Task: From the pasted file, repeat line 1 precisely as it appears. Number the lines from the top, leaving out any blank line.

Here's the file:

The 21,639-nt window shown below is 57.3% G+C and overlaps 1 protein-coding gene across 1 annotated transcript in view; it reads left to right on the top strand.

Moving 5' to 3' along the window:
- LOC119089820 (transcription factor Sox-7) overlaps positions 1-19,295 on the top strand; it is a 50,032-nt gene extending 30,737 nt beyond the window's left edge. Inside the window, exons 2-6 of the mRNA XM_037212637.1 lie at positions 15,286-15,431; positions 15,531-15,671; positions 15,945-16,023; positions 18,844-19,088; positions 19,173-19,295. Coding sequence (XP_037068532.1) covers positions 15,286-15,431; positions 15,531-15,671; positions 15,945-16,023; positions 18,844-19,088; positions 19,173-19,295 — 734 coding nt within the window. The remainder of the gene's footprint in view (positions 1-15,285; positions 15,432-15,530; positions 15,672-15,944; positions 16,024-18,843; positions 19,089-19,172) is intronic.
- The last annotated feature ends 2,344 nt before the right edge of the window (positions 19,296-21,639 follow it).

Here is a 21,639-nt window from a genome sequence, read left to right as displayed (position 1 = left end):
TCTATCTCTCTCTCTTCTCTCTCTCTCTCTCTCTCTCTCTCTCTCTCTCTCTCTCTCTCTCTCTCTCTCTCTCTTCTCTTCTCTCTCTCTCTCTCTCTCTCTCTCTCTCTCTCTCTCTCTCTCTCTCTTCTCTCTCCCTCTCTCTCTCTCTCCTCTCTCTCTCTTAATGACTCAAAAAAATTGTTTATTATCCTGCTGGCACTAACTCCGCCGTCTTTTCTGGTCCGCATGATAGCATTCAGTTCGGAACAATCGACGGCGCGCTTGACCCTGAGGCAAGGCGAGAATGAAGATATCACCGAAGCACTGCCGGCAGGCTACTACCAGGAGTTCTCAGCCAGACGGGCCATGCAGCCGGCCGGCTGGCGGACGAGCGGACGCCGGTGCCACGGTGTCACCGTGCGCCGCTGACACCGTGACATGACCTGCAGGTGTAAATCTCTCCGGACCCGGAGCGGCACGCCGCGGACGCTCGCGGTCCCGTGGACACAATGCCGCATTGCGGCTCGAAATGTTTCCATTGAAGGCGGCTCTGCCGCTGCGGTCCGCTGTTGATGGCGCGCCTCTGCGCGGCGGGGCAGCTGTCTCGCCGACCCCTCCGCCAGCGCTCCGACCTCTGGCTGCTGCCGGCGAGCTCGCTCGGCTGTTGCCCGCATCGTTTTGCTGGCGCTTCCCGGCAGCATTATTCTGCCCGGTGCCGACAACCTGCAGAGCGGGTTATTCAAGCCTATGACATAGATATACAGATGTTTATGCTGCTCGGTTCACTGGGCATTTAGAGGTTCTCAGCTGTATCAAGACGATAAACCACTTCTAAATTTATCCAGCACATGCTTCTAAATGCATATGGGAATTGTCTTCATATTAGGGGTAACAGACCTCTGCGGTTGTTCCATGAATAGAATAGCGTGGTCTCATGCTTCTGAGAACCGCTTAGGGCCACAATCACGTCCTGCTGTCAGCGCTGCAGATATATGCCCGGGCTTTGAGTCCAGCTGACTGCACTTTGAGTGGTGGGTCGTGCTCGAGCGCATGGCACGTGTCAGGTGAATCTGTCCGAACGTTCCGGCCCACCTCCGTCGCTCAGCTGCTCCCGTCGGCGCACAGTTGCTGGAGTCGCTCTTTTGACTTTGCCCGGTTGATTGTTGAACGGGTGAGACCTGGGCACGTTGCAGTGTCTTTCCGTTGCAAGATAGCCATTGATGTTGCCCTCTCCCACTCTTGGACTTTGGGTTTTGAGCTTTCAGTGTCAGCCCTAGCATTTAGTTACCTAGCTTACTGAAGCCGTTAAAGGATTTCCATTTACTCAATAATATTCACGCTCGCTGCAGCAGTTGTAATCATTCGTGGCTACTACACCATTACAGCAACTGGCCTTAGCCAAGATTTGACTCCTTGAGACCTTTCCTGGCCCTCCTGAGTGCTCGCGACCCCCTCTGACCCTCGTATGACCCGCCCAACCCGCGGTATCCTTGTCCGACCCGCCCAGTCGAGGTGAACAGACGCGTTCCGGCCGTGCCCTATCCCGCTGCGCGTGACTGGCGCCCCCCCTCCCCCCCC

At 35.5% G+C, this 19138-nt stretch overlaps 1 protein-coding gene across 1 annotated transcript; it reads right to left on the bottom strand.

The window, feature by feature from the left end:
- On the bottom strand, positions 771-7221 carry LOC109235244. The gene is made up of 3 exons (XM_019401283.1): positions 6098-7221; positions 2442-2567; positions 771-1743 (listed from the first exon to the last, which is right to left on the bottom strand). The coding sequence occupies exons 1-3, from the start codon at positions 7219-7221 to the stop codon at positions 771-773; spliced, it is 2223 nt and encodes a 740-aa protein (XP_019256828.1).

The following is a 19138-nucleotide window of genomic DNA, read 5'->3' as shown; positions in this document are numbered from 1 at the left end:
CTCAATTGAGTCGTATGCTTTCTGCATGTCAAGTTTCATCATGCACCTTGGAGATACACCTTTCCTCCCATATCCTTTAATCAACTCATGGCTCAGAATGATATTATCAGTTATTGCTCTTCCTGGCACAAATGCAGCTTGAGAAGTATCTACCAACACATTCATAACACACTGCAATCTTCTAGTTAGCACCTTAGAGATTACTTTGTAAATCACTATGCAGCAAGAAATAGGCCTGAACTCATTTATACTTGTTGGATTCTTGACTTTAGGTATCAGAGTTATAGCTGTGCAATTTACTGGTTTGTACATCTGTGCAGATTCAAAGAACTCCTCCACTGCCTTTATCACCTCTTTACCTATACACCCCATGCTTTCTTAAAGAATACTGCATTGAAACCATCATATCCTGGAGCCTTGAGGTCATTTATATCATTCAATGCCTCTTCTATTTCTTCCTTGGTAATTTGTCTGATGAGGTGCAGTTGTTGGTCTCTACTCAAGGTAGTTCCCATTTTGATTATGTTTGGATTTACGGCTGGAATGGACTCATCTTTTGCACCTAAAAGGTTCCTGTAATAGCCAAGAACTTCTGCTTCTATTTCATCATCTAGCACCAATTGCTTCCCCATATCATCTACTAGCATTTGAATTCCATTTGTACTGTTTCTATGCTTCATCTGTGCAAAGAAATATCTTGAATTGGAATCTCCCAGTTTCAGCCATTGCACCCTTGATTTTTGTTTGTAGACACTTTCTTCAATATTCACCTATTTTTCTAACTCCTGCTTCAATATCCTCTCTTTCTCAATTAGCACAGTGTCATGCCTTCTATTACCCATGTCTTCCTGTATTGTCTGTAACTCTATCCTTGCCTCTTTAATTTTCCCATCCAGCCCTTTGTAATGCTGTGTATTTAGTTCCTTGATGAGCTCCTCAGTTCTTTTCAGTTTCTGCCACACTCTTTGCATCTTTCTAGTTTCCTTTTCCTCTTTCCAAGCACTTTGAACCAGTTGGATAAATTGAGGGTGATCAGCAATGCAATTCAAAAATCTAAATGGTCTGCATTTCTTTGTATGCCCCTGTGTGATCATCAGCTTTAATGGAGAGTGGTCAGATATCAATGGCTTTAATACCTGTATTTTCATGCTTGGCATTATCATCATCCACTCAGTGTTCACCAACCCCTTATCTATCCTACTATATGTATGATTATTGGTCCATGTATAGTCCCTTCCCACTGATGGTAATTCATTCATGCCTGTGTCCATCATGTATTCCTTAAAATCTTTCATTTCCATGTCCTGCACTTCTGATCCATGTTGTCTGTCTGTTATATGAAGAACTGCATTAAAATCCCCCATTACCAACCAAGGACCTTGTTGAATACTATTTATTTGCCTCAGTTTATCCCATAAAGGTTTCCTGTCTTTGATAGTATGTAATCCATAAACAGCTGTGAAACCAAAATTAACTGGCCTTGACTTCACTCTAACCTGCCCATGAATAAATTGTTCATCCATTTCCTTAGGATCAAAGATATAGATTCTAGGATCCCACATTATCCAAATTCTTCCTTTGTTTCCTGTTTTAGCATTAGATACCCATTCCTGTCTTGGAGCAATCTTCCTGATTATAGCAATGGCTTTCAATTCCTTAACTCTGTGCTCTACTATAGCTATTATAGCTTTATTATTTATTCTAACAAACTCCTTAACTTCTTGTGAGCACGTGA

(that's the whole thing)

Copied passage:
The 21,639-nt window shown below is 57.3% G+C and overlaps 1 protein-coding gene across 1 annotated transcript in view; it reads left to right on the top strand.